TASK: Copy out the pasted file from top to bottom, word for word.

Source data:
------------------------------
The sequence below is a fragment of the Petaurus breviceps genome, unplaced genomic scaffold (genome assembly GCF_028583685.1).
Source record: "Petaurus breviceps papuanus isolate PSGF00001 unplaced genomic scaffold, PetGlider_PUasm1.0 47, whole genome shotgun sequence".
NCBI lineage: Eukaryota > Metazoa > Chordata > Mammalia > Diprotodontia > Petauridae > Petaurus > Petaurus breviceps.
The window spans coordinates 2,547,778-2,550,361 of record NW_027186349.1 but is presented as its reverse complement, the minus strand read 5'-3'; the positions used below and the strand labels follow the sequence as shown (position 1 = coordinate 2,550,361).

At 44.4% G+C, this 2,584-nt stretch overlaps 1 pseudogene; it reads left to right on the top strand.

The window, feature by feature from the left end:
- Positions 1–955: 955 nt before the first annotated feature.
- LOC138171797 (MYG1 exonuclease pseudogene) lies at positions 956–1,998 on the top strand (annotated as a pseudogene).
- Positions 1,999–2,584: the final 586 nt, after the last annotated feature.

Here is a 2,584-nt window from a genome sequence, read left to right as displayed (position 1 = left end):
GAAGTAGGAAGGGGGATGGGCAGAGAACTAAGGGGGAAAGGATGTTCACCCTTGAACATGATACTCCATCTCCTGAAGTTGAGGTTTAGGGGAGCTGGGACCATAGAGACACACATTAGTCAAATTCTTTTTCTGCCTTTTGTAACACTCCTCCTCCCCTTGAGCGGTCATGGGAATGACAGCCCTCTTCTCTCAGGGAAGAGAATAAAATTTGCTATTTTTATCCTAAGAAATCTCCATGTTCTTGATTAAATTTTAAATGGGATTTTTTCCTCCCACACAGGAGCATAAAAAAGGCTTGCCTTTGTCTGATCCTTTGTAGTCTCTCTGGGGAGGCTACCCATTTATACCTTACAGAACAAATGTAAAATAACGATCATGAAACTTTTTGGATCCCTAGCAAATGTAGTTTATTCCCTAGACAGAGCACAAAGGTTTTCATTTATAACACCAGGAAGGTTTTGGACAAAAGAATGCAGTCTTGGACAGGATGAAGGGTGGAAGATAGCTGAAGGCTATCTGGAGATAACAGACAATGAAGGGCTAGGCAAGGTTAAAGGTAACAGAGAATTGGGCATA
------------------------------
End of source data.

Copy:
The sequence below is a fragment of the Petaurus breviceps genome, unplaced genomic scaffold (genome assembly GCF_028583685.1).
Source record: "Petaurus breviceps papuanus isolate PSGF00001 unplaced genomic scaffold, PetGlider_PUasm1.0 47, whole genome shotgun sequence".
NCBI lineage: Eukaryota > Metazoa > Chordata > Mammalia > Diprotodontia > Petauridae > Petaurus > Petaurus breviceps.
The window spans coordinates 2,547,778-2,550,361 of record NW_027186349.1 but is presented as its reverse complement, the minus strand read 5'-3'; the positions used below and the strand labels follow the sequence as shown (position 1 = coordinate 2,550,361).

At 44.4% G+C, this 2,584-nt stretch overlaps 1 pseudogene; it reads left to right on the top strand.

The window, feature by feature from the left end:
- Positions 1–955: 955 nt before the first annotated feature.
- LOC138171797 (MYG1 exonuclease pseudogene) lies at positions 956–1,998 on the top strand (annotated as a pseudogene).
- Positions 1,999–2,584: the final 586 nt, after the last annotated feature.

Here is a 2,584-nt window from a genome sequence, read left to right as displayed (position 1 = left end):
GAAGTAGGAAGGGGGATGGGCAGAGAACTAAGGGGGAAAGGATGTTCACCCTTGAACATGATACTCCATCTCCTGAAGTTGAGGTTTAGGGGAGCTGGGACCATAGAGACACACATTAGTCAAATTCTTTTTCTGCCTTTTGTAACACTCCTCCTCCCCTTGAGCGGTCATGGGAATGACAGCCCTCTTCTCTCAGGGAAGAGAATAAAATTTGCTATTTTTATCCTAAGAAATCTCCATGTTCTTGATTAAATTTTAAATGGGATTTTTTCCTCCCACACAGGAGCATAAAAAAGGCTTGCCTTTGTCTGATCCTTTGTAGTCTCTCTGGGGAGGCTACCCATTTATACCTTACAGAACAAATGTAAAATAACGATCATGAAACTTTTTGGATCCCTAGCAAATGTAGTTTATTCCCTAGACAGAGCACAAAGGTTTTCATTTATAACACCAGGAAGGTTTTGGACAAAAGAATGCAGTCTTGGACAGGATGAAGGGTGGAAGATAGCTGAAGGCTATCTGGAGATAACAGACAATGAAGGGCTAGGCAAGGTTAAAGGTAACAGAGAATTGGGCATA